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Back in the game: Donegal selector John Duffy enjoying life on the line

Donegal selector John Duffy

Donegal selector John Duffy. Photo: Donna El Assaad

BY CHRIS MCNULTY
c.mcnulty@donegalnews.com

THREE years ago, John Duffy was in the throes of an election campaign.

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He had his eye on Dáil Éireann, standing as a candidate in Donegal South West for the Green Party in the 2011 General Election. Duffy was working at the time as a solar panel installer and his name hit the local media for the first time since his heyday as a mercurial Gaelic footballer with Aodh Ruadh and Donegal.
Football, by then, was a thing of the past.

He might have had his political dream dented, but Duffy reinvented his wheel again and is back in his natural game again.

Seven years after his last involvement with his native Aodh Ruadh, Ballyshannon – as the assistant manager/coach in 2007 – Duffy is these days wearing the Maor Foirne jacket alongside Jim McGuinness with the Donegal senior footballers. Sunday sees Duffy back at Fr Tierney Park, the old ground in which his teeth were cut in the 1980s.

Duffy was plucked almost from the wild by McGuinness when the restructuring of his backroom team was taking place last autumn. Duffy, Paul McGonigle and Damian Diver were recruited; all of them former team-mates of McGuinness, although Duffy was seen as the surprise choice, but it is interesting that it has been he who has taken the baton as the ‘runner’ for the Donegal manager.

“It has been a pretty steep learning curve, but I’ve been really enjoying it,” says Duffy, who played 49 times for Donegal between 1993 and 1999.

“I’ve learned a lot and I’m sure the other two boys would say the same thing. It has been good, though. It’s been great to see this team in action at first-hand. The vast majority of them have All-Ireland medals in their pockets. They’re very focussed and they have been a joy to work alongside.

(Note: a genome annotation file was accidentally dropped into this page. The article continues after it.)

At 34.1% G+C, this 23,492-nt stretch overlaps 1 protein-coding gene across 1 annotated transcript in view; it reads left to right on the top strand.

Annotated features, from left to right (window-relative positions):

“This is a great group of players to work with. They’re very dedicated to what they’re doing.

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“The year is bringing different challenges, but we’re trying to embrace those challenges and meet them head on.”

Duffy had tentative talks with McGuinness at the beginning of his Donegal tenure, but his political desires at that time meant he wasn’t able to give the full-on commitment the job demands.

A few moments in his company and you begin to see the traits that McGuinness will have recalled from his days aside Duffy in the dressing rooms of those times when Donegal danced momentarily with the big time in the 90s.

“I’m a guy who believes that you’re either in something or you’re not in it at all,” says Duffy, who believes the time away from the game has served him well.

“I came back with the battery recharged. You can get stale or flat when you’re doing the same thing constantly.

“You do miss something like this when you’re away from it. There is nothing like playing, that’s for sure, but still being involved at the coalface of things is hard to beat too.